Food and Behaviour Research

Donate Log In

Choline - A Neglected Nutrient Vital for Healthy Brains - BOOK HERE

21 June 2016 - Nutraingredients - Loss of diverse gut bacterium may cause autistic behaviours

Will Chu


This study entertains the possibility that probiotic treatment can be beneficial in ‘restoring’ certain behaviours in autism and other neurodevelopmental conditions.


This study builds on previous research showing that gut microbes can influence not only general health, but brain development and behaviour - and that disturbances to the gut microbiota may contribute to some of the behaviours and symptoms of autism and related conditions.

The researchers also drew on earlier findings showing that children of obese mothers have higher risks for autism and other neurodevelopmental disorders, because changes to the gut microbiota from consuming high-fat, high-sugar diets are thought to contribute to these links.

Findings showed that
1) different maternal diets led to clear differences in the gut microbiota of the offspring 
2) the gut microbial profile associated with the 'high-fat' maternal diet also predicted impaired social behaviours in the offspring, but importantly:
3) restoration of normal gut microbiota in the offspring normalised their social behaviour 

Obviously, findings from animal studies do not always generalise to humans - but these results provide further clear evidence that dietary factors can affect brain and behaviour via their effects on gut microbes.

See the associated research here:

The absence of one specific bacterial species in the gut is associated with the development of social behaviour that falls within a range of autism spectrum disorders (ASDs), according to a study in mice.

The findings lay bare the impact an imbalanced microbial community may have on the host and further confirms diet from birth in the establishment, growth and maintenance of microbial diversity in the gut ecosystem.

While it remains to be seen if the findings apply to humans, the researchers believe it is an exciting way of affecting the brain from the gut.

Writing in the journal Nutrition and Diabetes, the team demonstrated that not only was the absence of the bacterial species  Lactobacillus reuteri detrimental to the host, but adding this species back to the guts of affected mice was enough to reverse some of the mice’s behavioural deficits.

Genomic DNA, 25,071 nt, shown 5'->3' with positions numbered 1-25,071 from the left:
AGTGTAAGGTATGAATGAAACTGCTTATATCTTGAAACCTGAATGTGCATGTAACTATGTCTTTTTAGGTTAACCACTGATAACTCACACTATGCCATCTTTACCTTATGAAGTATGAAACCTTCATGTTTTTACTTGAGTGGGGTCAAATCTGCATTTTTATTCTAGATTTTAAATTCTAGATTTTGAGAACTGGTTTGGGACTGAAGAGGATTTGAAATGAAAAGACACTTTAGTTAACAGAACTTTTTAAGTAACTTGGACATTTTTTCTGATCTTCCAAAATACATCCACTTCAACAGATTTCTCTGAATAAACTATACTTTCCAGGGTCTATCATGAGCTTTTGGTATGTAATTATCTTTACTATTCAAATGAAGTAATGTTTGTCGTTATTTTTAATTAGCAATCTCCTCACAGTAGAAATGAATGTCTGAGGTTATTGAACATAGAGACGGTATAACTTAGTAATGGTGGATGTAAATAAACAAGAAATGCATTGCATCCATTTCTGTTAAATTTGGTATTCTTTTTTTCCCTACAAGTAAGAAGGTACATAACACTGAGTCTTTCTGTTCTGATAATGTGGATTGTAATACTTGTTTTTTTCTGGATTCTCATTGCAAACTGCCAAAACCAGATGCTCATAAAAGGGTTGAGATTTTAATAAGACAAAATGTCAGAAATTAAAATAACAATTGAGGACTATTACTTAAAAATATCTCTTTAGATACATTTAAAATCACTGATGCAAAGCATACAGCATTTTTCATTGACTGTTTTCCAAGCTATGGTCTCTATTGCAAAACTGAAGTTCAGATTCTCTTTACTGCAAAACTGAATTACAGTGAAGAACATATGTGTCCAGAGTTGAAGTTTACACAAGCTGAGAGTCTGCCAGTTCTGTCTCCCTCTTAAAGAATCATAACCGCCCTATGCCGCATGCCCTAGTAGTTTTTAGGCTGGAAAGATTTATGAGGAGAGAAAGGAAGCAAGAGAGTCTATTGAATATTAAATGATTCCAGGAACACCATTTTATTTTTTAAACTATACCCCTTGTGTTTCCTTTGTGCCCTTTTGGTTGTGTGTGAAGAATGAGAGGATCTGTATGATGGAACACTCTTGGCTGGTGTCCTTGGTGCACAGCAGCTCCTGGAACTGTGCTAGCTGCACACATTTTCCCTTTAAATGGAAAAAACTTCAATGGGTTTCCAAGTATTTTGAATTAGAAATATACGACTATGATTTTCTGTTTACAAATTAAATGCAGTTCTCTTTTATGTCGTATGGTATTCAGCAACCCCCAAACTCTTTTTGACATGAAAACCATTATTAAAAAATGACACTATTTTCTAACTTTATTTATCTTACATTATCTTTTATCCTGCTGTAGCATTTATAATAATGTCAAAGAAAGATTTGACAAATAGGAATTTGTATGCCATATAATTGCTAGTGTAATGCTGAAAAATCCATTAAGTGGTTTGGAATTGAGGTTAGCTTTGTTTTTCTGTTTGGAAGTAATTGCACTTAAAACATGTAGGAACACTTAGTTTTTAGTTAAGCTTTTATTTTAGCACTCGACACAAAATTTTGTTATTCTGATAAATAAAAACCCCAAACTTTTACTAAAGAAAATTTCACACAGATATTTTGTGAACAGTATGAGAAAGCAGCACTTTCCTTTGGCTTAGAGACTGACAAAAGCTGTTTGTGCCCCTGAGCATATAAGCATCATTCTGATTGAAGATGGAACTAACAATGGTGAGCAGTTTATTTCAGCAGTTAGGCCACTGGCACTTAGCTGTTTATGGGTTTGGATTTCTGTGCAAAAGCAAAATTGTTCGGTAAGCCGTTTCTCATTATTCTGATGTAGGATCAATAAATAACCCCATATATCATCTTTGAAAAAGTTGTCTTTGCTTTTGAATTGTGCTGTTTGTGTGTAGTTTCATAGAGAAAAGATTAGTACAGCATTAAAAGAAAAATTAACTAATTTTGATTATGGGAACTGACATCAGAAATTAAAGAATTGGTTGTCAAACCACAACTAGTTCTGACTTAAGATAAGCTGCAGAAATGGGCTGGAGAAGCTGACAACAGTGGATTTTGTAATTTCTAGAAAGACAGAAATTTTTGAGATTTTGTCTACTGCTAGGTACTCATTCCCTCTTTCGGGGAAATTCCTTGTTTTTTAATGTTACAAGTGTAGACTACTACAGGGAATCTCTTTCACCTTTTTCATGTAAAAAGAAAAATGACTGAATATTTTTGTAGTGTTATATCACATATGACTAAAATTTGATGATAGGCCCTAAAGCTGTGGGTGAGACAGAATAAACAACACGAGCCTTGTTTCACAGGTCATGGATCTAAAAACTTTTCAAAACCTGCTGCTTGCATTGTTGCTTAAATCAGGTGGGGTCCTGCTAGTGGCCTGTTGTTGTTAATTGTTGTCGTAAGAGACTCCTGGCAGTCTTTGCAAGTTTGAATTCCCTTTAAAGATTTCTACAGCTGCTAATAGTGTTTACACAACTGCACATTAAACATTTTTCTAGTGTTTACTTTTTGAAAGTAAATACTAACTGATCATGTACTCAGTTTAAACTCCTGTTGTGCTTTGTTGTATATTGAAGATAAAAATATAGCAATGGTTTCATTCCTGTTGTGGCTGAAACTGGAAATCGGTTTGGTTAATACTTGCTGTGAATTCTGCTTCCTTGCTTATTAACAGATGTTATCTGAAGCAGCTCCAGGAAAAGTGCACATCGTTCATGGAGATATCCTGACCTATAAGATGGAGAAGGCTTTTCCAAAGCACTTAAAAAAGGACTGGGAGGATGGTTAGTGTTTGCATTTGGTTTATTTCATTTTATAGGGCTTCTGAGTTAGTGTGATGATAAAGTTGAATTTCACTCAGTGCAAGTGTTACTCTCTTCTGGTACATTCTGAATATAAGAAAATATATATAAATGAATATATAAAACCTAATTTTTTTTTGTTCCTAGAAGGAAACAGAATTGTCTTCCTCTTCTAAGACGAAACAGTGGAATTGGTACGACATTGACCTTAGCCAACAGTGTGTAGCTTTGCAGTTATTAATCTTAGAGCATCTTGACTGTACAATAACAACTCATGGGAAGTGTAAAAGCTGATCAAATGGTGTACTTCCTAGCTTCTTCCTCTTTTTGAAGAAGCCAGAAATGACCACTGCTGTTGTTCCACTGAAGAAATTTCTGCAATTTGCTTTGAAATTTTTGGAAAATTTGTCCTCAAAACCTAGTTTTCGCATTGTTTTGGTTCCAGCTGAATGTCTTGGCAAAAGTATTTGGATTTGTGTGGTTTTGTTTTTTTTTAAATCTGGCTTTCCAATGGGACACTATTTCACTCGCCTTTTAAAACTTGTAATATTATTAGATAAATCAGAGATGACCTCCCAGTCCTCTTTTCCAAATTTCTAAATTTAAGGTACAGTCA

These latest results mirror human epidemiological studies that have found maternal obesity during pregnancy could increase children’s risk of developing neurodevelopmental disorders, including ASDs. In addition, some individuals with ASD also report recurring gastrointestinal problems.

The study

Adding the bacterial species, Lactobacillus reuteri back to the guts of affected mice was enough to reverse behavioural deficits.(©

The research team led by Dr Mauro Costa-Mattioli of Baylor University began by raising around 60 female mice on a high-fat diet. A control group of female mice fed on a normal diet was also included.

After bearing a number of offspring, these young were then weaned onto a normal diet. After a month, these offspring began exhibiting behavioural abnormalities, like spending less time in contact with their peers and not initiating interactions.

“We used gene sequencing to determine the bacterial composition of their gut,” said first author Shelly Buffington, a postdoctoral fellow in Costa-Mattioli’s lab.

“We found a clear difference in the microbiota of the two maternal diet groups.”

“The sequencing data was so consistent that by looking at the microbiome of an individual mouse we could predict whether its behaviour would be impaired.”

When socially impaired three-week-old mice were paired with 'normal' mice, a full restoration of the gut microbiome and an improvement in behaviour were observed within one month.

Faecal exchange

Researchers pointed towards the transfer of faecal matter between each animal. As mice eat each other’s faeces both groups were housed together in order for the socially-deficient mice to acquire a more diverse range of gut microbiota.

This has been observed in previous studies in which faecal-transplants in mice without gut microbiota provided causal proof that a disrupted microbial ecosystem in mice born to mothers on a high-fat diet may be the cause of their social deficits.

The missing bacterial species Lactobacillus reuteri was identified via whole-genome sequencing and was reduced more than nine-fold in number in the microbiome of the socially awkward mice.

“We found that in response to social interaction there was a lack of synaptic potentiation in a key reward area of the brain that could be seen in the normal control mice,” Costa-Mattioli noted.

“When we put the bacteria back in the maternal high-fat-diet offspring, we could also restore the changes in synaptic function in the reward circuitry.”

Probiotic development

"This study entertains the possibility that probiotic treatment can be beneficial in ‘restoring’ certain behaviours in autism and other neurodevelopmental conditions."

Of particular note is the use of a human-sourced bacterial species to promote oxytocin levels and improve social behavioural deficits in deficient mice.

The team thought this could be a platform in which a probiotic intervention could be developed for the treatment of neurodevelopmental disorders in humans.